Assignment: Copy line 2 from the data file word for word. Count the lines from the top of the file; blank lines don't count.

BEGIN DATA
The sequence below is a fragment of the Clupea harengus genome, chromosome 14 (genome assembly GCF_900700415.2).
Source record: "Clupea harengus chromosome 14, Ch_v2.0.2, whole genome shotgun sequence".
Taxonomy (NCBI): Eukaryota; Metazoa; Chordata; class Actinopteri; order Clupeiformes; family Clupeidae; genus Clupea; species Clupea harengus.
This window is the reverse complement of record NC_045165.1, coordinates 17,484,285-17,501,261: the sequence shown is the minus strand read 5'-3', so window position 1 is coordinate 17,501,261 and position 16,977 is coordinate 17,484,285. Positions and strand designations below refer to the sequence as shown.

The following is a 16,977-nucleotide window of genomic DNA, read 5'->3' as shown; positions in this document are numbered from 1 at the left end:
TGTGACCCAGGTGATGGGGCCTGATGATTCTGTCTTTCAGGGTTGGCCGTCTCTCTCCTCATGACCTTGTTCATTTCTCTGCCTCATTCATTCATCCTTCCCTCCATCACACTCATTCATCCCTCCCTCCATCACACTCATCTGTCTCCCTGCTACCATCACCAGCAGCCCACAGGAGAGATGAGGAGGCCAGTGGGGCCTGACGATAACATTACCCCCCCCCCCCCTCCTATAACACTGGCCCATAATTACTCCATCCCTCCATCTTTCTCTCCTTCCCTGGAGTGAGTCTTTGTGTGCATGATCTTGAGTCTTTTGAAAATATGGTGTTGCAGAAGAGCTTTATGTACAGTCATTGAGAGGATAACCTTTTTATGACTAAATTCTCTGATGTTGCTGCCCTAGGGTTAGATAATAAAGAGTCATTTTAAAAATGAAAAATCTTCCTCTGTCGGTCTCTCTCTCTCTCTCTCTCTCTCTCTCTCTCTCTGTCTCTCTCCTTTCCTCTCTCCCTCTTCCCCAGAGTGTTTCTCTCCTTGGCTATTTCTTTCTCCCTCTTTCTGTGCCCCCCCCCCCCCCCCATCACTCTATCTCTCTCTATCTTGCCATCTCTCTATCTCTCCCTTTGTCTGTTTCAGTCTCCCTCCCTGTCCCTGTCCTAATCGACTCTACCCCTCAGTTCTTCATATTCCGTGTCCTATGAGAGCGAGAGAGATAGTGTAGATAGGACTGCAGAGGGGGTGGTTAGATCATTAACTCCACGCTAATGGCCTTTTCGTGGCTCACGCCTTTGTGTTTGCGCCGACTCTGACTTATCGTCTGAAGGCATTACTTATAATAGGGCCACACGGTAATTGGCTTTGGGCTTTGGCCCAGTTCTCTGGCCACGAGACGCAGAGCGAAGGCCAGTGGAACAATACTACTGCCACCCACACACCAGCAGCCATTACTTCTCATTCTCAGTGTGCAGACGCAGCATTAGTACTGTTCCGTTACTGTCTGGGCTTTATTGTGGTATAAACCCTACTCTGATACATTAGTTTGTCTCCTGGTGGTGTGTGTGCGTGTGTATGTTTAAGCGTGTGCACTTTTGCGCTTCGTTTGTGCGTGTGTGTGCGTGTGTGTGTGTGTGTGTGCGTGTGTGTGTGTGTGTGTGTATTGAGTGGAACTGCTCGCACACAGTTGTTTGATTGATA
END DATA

Source record: "Clupea harengus chromosome 14, Ch_v2.0.2, whole genome shotgun sequence".